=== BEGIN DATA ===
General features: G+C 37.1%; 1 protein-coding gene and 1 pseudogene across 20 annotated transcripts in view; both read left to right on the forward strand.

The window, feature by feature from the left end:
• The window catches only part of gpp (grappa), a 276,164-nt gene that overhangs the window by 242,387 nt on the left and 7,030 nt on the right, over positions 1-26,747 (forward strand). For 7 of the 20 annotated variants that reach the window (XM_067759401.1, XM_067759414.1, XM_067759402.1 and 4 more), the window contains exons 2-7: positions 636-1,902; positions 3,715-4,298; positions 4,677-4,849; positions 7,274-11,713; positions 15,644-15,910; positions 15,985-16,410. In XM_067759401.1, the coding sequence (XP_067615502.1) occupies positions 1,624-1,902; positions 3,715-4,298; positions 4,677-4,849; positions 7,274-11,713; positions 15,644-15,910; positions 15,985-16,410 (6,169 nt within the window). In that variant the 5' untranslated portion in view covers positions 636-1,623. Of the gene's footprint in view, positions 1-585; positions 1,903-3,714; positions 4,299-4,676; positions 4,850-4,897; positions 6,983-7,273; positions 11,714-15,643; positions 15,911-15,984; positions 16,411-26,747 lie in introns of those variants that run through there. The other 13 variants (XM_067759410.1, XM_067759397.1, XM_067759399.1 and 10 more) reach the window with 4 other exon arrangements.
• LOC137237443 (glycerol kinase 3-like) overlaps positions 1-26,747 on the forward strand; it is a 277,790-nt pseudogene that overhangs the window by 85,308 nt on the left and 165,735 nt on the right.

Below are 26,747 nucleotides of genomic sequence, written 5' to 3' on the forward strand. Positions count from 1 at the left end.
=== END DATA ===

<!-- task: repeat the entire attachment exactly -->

General features: G+C 37.1%; 1 protein-coding gene and 1 pseudogene across 20 annotated transcripts in view; both read left to right on the forward strand.

The window, feature by feature from the left end:
• The window catches only part of gpp (grappa), a 276,164-nt gene that overhangs the window by 242,387 nt on the left and 7,030 nt on the right, over positions 1-26,747 (forward strand). For 7 of the 20 annotated variants that reach the window (XM_067759401.1, XM_067759414.1, XM_067759402.1 and 4 more), the window contains exons 2-7: positions 636-1,902; positions 3,715-4,298; positions 4,677-4,849; positions 7,274-11,713; positions 15,644-15,910; positions 15,985-16,410. In XM_067759401.1, the coding sequence (XP_067615502.1) occupies positions 1,624-1,902; positions 3,715-4,298; positions 4,677-4,849; positions 7,274-11,713; positions 15,644-15,910; positions 15,985-16,410 (6,169 nt within the window). In that variant the 5' untranslated portion in view covers positions 636-1,623. Of the gene's footprint in view, positions 1-585; positions 1,903-3,714; positions 4,299-4,676; positions 4,850-4,897; positions 6,983-7,273; positions 11,714-15,643; positions 15,911-15,984; positions 16,411-26,747 lie in introns of those variants that run through there. The other 13 variants (XM_067759410.1, XM_067759397.1, XM_067759399.1 and 10 more) reach the window with 4 other exon arrangements.
• LOC137237443 (glycerol kinase 3-like) overlaps positions 1-26,747 on the forward strand; it is a 277,790-nt pseudogene that overhangs the window by 85,308 nt on the left and 165,735 nt on the right.

Below are 26,747 nucleotides of genomic sequence, written 5' to 3' on the forward strand. Positions count from 1 at the left end.